Literature on LGBT youth prior to the 21st century in both monograph and article form was extremely sparse and often took the form of studies of homosexual teens within a counseling or education context, the latter first appearing in the middle and later 1990s. Even such major reference works in LGBT studies as the LGBT Encyclopedia of Gay, Lesbian, Bisexual and Transgender History in America (Scribnerâ€™s 2004) and LGBTQ America Today (Greenwood, 2009) mention youth as a part of the community but fail to examine their needs and condition in substantial detail.
Part of the Contemporary World Issues series produced by ABC-CLIO, this new volume illustrates the growing maturation of LGBT community attitudes toward youth of all gender identifications, the recognition of problems and challenges specific to them, and the acceptance of responsibility for them as the future. The author notes in the preface that â€œ the purpose of this book is to review what is known about the role of LGBT youth in history and the way societal attitudes have shifted over the past century on this issueâ€œ (p.xvii ).
The text opens with a section on “Background and History” that examines the ways in which various cultures from the Sumerians to contemporary time shave regarded same-sex relationships, the process of creating an LGBT community and its culture, and the question of where and how LGBT youth fit into this larger picture. Particularly useful is the discussion of the evolution of the meaning of words used to describe and discuss LGBT people, from “sex” and “gender” through the classic “homosexual” up to the many-faceted “queer.”
The content of the second chapter, “Problems, Controversies and Solutions,” will be more familiar ground for anyone who has heard or dealt with youth and LGBT issues. It covers bullying, coming out (to oneself and family, friends, and peers and the consequences of each), school issues, homelessness, and suicide. This is balanced by the third chapter which presents eight essays written by LGBT people who offer their personal “Perspectives” and give depth to the more formal discussion. The fourth section, “Profiles,” offers a sampling of 32 organizations and individuals, some deceased, who have been involved with LGBT youth. They range from familiar groups such as the ACLU, PFLAG, GLAAD, and the National Gay and Lesbian Task Force to Dan Savage’s ItGets Better project and some lesser known groups such as Campus Pride and the Family Acceptance Project at San Francisco State University.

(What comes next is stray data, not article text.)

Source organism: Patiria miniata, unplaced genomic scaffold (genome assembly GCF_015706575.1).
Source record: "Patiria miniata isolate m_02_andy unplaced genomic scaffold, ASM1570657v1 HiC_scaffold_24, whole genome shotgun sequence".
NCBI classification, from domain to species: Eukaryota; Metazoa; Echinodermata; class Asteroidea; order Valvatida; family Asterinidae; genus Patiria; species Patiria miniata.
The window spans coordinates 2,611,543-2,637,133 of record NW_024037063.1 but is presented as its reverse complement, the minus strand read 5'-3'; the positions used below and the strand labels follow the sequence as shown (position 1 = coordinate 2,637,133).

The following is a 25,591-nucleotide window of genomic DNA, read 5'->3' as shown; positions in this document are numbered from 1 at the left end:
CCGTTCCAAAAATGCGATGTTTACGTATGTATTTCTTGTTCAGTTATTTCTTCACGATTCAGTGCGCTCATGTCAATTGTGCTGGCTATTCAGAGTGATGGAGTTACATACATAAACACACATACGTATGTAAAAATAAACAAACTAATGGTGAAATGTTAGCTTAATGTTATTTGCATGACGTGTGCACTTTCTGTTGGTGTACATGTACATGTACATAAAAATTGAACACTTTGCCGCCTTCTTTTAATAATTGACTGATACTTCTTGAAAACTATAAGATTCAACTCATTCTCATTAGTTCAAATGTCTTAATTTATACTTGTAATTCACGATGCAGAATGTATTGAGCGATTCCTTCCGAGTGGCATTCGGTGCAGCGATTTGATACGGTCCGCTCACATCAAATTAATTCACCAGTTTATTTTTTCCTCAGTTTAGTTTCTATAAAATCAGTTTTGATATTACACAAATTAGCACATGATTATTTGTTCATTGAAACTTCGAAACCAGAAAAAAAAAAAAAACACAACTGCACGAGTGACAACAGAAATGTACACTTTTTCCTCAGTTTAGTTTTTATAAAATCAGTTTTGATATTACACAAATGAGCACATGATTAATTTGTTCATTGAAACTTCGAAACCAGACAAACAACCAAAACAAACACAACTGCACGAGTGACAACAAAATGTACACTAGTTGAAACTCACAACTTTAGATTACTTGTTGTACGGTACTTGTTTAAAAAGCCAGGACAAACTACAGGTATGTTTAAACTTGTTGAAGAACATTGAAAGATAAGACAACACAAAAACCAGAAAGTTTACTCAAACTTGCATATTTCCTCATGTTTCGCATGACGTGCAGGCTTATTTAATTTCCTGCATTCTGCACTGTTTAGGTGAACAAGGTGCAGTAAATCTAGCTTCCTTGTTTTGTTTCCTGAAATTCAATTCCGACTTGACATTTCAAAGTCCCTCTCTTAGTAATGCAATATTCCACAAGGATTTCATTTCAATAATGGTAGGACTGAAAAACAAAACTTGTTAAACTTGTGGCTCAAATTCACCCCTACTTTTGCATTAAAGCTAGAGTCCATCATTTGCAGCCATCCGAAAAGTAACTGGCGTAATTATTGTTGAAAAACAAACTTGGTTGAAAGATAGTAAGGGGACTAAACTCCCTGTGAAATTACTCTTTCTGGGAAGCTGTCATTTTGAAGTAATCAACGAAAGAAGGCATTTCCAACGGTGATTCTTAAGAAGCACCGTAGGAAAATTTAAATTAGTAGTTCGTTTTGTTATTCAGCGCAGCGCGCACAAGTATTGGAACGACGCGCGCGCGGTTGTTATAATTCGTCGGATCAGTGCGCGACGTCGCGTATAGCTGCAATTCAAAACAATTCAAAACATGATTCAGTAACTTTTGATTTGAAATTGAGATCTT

The complex and sometimes tangled contemporary legal and statistical record of the LGBT youth population is clearly presented in the fifth chapter, “Data and Document.” This title is slightly misleading, as the “Data” portion is only five pages long but references government sources and research studies done between 2011 and 2013. The remainder of the chapter provides the chief legal points of six court cases adjudicated between 1969 and 2001, including the suit against the Boy Scouts of America.
Books, articles and Internet websites, and full-text documents in the last section, “Resources for Further Research,” are all post-2000. Hidden at the very end of the book is a chronology of significant events in LGBT history, not all related to younger people, and a valuable glossary of 46 terms widely used in literature on LGBT youth ranging from such classic terms as androgyne to the contemporary abbreviations for transsexuals.
To his credit, the author has a massive number of reference works as either author or consulting editor, including the earlier work for ABC-CLIO, Gay and Lesbian Rights: A Resource Handbook (1994, 2009) and the 2010 volume Same-Sex Marriage: A Reference Handbook. The work is well organized and should be available in libraries from high school through college.
Reviewer: Robert Ridinger
Founders Memorial Library, Northern Illinois University